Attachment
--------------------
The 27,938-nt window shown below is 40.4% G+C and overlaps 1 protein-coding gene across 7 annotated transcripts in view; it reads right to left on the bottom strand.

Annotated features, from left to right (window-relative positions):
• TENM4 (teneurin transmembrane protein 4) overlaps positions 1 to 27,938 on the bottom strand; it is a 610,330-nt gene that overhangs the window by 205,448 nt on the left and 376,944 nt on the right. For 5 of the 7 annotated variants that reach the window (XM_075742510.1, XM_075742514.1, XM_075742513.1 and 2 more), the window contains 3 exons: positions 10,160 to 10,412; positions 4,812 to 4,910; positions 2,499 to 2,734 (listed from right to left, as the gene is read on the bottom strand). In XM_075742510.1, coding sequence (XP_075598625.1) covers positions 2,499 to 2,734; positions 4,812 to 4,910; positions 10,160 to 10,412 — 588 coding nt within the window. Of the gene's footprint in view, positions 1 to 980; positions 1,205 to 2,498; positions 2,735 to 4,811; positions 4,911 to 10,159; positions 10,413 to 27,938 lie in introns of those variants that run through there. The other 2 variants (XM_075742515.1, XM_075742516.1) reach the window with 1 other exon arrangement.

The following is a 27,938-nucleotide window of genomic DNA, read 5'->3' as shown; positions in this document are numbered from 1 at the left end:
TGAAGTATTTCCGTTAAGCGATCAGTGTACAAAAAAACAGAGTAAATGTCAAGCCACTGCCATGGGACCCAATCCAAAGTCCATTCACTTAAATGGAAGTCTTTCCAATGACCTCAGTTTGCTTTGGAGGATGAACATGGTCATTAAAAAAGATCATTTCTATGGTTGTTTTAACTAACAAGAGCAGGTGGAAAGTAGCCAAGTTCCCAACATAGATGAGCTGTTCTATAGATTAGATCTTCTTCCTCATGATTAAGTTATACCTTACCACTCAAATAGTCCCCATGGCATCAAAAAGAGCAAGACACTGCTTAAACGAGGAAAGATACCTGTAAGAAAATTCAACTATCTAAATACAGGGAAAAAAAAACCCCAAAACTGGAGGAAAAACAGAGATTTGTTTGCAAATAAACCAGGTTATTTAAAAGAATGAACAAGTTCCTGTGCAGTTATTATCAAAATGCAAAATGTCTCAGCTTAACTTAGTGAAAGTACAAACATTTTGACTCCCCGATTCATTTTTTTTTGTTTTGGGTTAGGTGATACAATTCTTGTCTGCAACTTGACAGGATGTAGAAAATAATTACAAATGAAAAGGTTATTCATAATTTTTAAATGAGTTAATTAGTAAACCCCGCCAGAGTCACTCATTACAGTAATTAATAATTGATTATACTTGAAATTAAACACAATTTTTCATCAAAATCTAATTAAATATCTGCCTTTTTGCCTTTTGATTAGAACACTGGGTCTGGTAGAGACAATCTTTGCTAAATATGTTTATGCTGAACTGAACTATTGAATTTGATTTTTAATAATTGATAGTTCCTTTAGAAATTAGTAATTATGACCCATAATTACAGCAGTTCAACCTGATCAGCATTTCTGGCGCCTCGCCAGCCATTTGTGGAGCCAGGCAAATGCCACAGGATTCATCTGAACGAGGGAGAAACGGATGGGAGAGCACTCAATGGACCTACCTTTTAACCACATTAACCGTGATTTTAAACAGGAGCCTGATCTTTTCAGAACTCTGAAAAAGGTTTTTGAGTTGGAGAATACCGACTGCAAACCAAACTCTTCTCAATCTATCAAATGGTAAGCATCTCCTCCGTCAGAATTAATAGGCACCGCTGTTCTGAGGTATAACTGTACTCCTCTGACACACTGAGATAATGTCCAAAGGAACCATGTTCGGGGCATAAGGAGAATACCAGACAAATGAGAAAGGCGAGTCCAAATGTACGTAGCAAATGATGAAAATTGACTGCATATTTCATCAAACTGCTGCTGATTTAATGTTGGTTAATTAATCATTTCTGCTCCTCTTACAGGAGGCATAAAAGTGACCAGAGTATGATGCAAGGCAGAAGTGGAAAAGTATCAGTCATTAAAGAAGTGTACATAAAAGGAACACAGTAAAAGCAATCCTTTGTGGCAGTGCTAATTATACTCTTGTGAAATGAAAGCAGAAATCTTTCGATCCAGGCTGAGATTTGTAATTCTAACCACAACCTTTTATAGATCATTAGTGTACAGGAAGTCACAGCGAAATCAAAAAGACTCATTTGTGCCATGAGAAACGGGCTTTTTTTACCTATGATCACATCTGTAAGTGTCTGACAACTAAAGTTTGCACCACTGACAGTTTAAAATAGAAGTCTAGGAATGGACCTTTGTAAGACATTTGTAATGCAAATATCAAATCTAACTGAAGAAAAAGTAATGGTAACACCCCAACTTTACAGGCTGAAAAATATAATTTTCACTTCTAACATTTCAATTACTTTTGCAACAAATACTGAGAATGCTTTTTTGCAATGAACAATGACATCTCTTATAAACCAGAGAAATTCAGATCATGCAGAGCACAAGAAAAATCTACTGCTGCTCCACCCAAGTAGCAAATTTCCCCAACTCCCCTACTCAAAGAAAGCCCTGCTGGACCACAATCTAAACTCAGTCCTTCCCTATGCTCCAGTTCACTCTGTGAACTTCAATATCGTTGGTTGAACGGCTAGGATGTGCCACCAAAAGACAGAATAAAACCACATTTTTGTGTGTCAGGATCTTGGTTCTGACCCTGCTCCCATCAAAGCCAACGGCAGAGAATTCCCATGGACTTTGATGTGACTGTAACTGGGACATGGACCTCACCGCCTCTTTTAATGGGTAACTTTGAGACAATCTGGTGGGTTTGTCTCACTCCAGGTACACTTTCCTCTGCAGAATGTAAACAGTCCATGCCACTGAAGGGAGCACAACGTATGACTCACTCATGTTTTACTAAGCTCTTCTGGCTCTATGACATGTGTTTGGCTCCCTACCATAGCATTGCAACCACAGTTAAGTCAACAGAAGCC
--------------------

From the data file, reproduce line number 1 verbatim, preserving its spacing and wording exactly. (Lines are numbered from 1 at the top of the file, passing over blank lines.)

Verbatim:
The 27,938-nt window shown below is 40.4% G+C and overlaps 1 protein-coding gene across 7 annotated transcripts in view; it reads right to left on the bottom strand.